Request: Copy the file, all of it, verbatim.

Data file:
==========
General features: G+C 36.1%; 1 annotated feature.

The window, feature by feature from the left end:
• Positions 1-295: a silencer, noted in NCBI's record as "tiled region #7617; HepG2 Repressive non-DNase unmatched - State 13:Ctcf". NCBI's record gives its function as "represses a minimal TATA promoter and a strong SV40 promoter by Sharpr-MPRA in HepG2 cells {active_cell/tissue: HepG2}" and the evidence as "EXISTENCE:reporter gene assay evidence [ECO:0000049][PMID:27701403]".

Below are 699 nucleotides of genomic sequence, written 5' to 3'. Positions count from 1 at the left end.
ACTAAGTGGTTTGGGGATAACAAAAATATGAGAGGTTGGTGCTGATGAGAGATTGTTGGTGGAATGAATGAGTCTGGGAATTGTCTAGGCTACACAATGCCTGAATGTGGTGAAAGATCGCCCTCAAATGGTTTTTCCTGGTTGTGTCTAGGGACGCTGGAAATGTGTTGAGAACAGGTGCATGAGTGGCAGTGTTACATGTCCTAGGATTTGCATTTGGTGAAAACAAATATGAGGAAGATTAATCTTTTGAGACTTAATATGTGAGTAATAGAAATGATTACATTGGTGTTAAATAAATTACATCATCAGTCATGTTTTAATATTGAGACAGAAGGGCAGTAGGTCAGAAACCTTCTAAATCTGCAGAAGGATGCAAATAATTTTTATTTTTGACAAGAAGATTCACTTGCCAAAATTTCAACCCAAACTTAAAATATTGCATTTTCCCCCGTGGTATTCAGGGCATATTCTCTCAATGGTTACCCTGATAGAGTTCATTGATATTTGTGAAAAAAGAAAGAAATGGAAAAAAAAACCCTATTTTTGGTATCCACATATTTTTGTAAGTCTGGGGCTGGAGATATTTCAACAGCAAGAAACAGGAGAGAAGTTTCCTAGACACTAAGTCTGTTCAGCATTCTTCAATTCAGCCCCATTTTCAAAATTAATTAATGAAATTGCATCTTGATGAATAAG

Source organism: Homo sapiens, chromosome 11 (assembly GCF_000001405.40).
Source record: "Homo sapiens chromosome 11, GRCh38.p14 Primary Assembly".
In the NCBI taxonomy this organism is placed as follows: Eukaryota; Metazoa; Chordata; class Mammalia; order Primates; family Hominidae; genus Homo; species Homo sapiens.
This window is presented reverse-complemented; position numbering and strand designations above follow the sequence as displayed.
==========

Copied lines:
General features: G+C 36.1%; 1 annotated feature.

The window, feature by feature from the left end:
• Positions 1-295: a silencer, noted in NCBI's record as "tiled region #7617; HepG2 Repressive non-DNase unmatched - State 13:Ctcf". NCBI's record gives its function as "represses a minimal TATA promoter and a strong SV40 promoter by Sharpr-MPRA in HepG2 cells {active_cell/tissue: HepG2}" and the evidence as "EXISTENCE:reporter gene assay evidence [ECO:0000049][PMID:27701403]".

Below are 699 nucleotides of genomic sequence, written 5' to 3'. Positions count from 1 at the left end.
ACTAAGTGGTTTGGGGATAACAAAAATATGAGAGGTTGGTGCTGATGAGAGATTGTTGGTGGAATGAATGAGTCTGGGAATTGTCTAGGCTACACAATGCCTGAATGTGGTGAAAGATCGCCCTCAAATGGTTTTTCCTGGTTGTGTCTAGGGACGCTGGAAATGTGTTGAGAACAGGTGCATGAGTGGCAGTGTTACATGTCCTAGGATTTGCATTTGGTGAAAACAAATATGAGGAAGATTAATCTTTTGAGACTTAATATGTGAGTAATAGAAATGATTACATTGGTGTTAAATAAATTACATCATCAGTCATGTTTTAATATTGAGACAGAAGGGCAGTAGGTCAGAAACCTTCTAAATCTGCAGAAGGATGCAAATAATTTTTATTTTTGACAAGAAGATTCACTTGCCAAAATTTCAACCCAAACTTAAAATATTGCATTTTCCCCCGTGGTATTCAGGGCATATTCTCTCAATGGTTACCCTGATAGAGTTCATTGATATTTGTGAAAAAAGAAAGAAATGGAAAAAAAAACCCTATTTTTGGTATCCACATATTTTTGTAAGTCTGGGGCTGGAGATATTTCAACAGCAAGAAACAGGAGAGAAGTTTCCTAGACACTAAGTCTGTTCAGCATTCTTCAATTCAGCCCCATTTTCAAAATTAATTAATGAAATTGCATCTTGATGAATAAG

Source organism: Homo sapiens, chromosome 11 (assembly GCF_000001405.40).
Source record: "Homo sapiens chromosome 11, GRCh38.p14 Primary Assembly".
In the NCBI taxonomy this organism is placed as follows: Eukaryota; Metazoa; Chordata; class Mammalia; order Primates; family Hominidae; genus Homo; species Homo sapiens.
This window is presented reverse-complemented; position numbering and strand designations above follow the sequence as displayed.